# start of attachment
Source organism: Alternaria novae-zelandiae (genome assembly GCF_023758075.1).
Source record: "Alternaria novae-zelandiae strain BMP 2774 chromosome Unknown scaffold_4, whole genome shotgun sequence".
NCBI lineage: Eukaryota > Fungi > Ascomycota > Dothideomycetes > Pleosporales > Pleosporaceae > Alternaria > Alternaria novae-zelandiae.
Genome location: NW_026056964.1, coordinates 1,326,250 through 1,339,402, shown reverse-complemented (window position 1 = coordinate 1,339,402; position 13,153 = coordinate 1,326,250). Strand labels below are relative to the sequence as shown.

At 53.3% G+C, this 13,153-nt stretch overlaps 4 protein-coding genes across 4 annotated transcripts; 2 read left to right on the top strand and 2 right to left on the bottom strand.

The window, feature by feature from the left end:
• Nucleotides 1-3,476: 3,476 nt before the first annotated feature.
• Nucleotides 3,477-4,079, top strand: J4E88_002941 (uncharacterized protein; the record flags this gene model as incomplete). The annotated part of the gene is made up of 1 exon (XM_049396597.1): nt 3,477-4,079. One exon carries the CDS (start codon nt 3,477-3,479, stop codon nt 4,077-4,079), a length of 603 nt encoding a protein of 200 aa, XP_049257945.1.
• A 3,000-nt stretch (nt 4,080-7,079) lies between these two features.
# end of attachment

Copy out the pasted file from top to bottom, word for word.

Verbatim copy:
Source organism: Alternaria novae-zelandiae (genome assembly GCF_023758075.1).
Source record: "Alternaria novae-zelandiae strain BMP 2774 chromosome Unknown scaffold_4, whole genome shotgun sequence".
NCBI lineage: Eukaryota > Fungi > Ascomycota > Dothideomycetes > Pleosporales > Pleosporaceae > Alternaria > Alternaria novae-zelandiae.
Genome location: NW_026056964.1, coordinates 1,326,250 through 1,339,402, shown reverse-complemented (window position 1 = coordinate 1,339,402; position 13,153 = coordinate 1,326,250). Strand labels below are relative to the sequence as shown.

At 53.3% G+C, this 13,153-nt stretch overlaps 4 protein-coding genes across 4 annotated transcripts; 2 read left to right on the top strand and 2 right to left on the bottom strand.

The window, feature by feature from the left end:
• Nucleotides 1-3,476: 3,476 nt before the first annotated feature.
• Nucleotides 3,477-4,079, top strand: J4E88_002941 (uncharacterized protein; the record flags this gene model as incomplete). The annotated part of the gene is made up of 1 exon (XM_049396597.1): nt 3,477-4,079. One exon carries the CDS (start codon nt 3,477-3,479, stop codon nt 4,077-4,079), a length of 603 nt encoding a protein of 200 aa, XP_049257945.1.
• A 3,000-nt stretch (nt 4,080-7,079) lies between these two features.